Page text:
Self-Inactivating Targeted DNA Nucleases For Gene Therapy

Tech ID: 25333 / UC Case 2016-029-0

Patent Status

Country Type Number Dated Case
Patent Cooperation Treaty Published Application WO2017136335 08/10/2017 2016-029
 

Additional Patent Pending

Brief Description

The clinical application of targeted nucleases - such as zinc-finger nucleases, TALENs, and CRISPR/Cas9 – are exciting genome editing platforms. Delivery of nucleases to cells and tissues using as viral methods, however, can leave the nucleases stably present in the target cells, even after editing has been accomplished. One major safety concern is off-target effects (i.e. cutting a non-intended site), which pose a safety risk.  Another safety concern for gene therapies is the long-term expression of a foreign protein potentially provoking inflammatory reactions, another safety risk.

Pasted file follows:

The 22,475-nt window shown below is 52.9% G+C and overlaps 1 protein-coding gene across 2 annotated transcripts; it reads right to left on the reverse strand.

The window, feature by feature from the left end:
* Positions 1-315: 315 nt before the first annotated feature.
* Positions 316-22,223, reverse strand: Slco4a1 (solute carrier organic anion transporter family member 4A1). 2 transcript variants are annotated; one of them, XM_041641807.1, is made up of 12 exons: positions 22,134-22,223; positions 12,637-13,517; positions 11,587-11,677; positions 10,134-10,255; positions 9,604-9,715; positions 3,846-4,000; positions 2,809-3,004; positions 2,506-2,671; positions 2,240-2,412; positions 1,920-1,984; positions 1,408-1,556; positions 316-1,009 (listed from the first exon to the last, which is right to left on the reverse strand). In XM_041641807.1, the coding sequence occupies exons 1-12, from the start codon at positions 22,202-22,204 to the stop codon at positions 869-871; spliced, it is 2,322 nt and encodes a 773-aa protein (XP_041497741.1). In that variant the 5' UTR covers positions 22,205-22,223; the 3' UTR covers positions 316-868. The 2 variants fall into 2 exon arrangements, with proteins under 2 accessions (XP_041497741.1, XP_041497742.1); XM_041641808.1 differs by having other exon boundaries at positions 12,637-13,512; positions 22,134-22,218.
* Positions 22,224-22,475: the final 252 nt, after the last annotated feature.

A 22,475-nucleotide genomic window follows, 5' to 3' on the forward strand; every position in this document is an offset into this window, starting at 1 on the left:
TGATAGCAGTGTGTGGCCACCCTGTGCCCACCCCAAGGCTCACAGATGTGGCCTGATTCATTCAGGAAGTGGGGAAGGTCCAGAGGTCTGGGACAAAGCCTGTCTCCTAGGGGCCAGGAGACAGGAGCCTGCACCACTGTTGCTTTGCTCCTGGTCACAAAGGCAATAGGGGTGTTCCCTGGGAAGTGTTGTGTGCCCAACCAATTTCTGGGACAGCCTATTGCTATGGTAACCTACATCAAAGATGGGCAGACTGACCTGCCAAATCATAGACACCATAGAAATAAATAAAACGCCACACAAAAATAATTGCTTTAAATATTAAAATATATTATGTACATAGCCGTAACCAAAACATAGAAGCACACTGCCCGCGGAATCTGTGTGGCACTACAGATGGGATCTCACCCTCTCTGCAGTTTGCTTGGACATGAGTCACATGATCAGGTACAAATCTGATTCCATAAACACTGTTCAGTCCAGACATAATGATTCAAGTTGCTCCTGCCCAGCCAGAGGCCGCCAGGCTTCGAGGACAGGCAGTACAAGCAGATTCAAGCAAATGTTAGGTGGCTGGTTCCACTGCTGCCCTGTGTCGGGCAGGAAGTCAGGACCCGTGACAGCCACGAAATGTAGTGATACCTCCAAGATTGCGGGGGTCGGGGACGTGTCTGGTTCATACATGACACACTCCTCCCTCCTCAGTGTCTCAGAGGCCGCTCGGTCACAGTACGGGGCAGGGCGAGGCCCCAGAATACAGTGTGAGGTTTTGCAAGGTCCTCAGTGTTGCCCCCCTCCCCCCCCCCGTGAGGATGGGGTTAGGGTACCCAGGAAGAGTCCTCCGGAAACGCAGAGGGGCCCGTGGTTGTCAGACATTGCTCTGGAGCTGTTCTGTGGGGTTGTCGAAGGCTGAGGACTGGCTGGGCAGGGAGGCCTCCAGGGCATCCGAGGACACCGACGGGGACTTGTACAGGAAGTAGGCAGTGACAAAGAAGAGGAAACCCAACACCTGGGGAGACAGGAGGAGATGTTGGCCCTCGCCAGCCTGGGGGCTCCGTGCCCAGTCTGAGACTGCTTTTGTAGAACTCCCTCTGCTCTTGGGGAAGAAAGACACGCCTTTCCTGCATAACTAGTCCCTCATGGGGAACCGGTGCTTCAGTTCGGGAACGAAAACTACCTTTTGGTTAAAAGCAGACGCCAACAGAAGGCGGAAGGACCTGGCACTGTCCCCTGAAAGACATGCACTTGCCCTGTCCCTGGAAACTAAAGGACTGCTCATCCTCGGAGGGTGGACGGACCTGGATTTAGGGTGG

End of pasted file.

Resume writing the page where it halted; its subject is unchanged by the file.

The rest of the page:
To avoid these potential detrimental outcomes, researchers at UC Berkeley have modified the delivered nuclease DNA which will cleave the host genome target DNA site and also excise its own DNA from the stable delivered construct.  The researchers have shown that there is no trace of any active delivered DNA remaining, thus mitigating the harmful side effects from nuclease based gene therapy.

Suggested uses

  • Clinical/research based gene therapy supplement 

Advantages

  • Modification can be made to any deliverable nuclease system, including zinc finger nucleases, TALENs, and the CRISPR/Cas9 system
  • Increase safety of nuclease systems
  • Eliminates off-target effects
  • Removes long lasting exogenous material
  • Prevents immune recognition of the foreign proteins 

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Inventors

  • Schaffer, David V.

Other Information

Keywords

gene editing, DNA nuclease

Categorized As